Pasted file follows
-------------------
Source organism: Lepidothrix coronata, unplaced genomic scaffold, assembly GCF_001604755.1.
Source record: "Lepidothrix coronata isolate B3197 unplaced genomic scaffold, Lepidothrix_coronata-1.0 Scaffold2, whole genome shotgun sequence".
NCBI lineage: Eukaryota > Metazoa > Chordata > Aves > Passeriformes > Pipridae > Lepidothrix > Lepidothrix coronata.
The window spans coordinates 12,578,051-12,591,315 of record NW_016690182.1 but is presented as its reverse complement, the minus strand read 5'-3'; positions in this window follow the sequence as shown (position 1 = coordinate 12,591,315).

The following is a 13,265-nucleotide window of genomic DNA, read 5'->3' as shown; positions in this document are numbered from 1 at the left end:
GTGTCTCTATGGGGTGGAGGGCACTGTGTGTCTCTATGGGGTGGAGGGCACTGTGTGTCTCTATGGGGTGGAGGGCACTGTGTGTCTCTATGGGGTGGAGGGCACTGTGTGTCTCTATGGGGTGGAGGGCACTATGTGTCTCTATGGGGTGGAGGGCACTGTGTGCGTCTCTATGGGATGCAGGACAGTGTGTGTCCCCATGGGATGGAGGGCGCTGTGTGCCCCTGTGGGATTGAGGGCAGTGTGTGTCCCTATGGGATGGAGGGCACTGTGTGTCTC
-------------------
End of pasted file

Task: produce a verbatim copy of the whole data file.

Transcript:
Source organism: Lepidothrix coronata, unplaced genomic scaffold, assembly GCF_001604755.1.
Source record: "Lepidothrix coronata isolate B3197 unplaced genomic scaffold, Lepidothrix_coronata-1.0 Scaffold2, whole genome shotgun sequence".
NCBI lineage: Eukaryota > Metazoa > Chordata > Aves > Passeriformes > Pipridae > Lepidothrix > Lepidothrix coronata.
The window spans coordinates 12,578,051-12,591,315 of record NW_016690182.1 but is presented as its reverse complement, the minus strand read 5'-3'; positions in this window follow the sequence as shown (position 1 = coordinate 12,591,315).

The following is a 13,265-nucleotide window of genomic DNA, read 5'->3' as shown; positions in this document are numbered from 1 at the left end:
GTGTCTCTATGGGGTGGAGGGCACTGTGTGTCTCTATGGGGTGGAGGGCACTGTGTGTCTCTATGGGGTGGAGGGCACTGTGTGTCTCTATGGGGTGGAGGGCACTGTGTGTCTCTATGGGGTGGAGGGCACTATGTGTCTCTATGGGGTGGAGGGCACTGTGTGCGTCTCTATGGGATGCAGGACAGTGTGTGTCCCCATGGGATGGAGGGCGCTGTGTGCCCCTGTGGGATTGAGGGCAGTGTGTGTCCCTATGGGATGGAGGGCACTGTGTGTCTC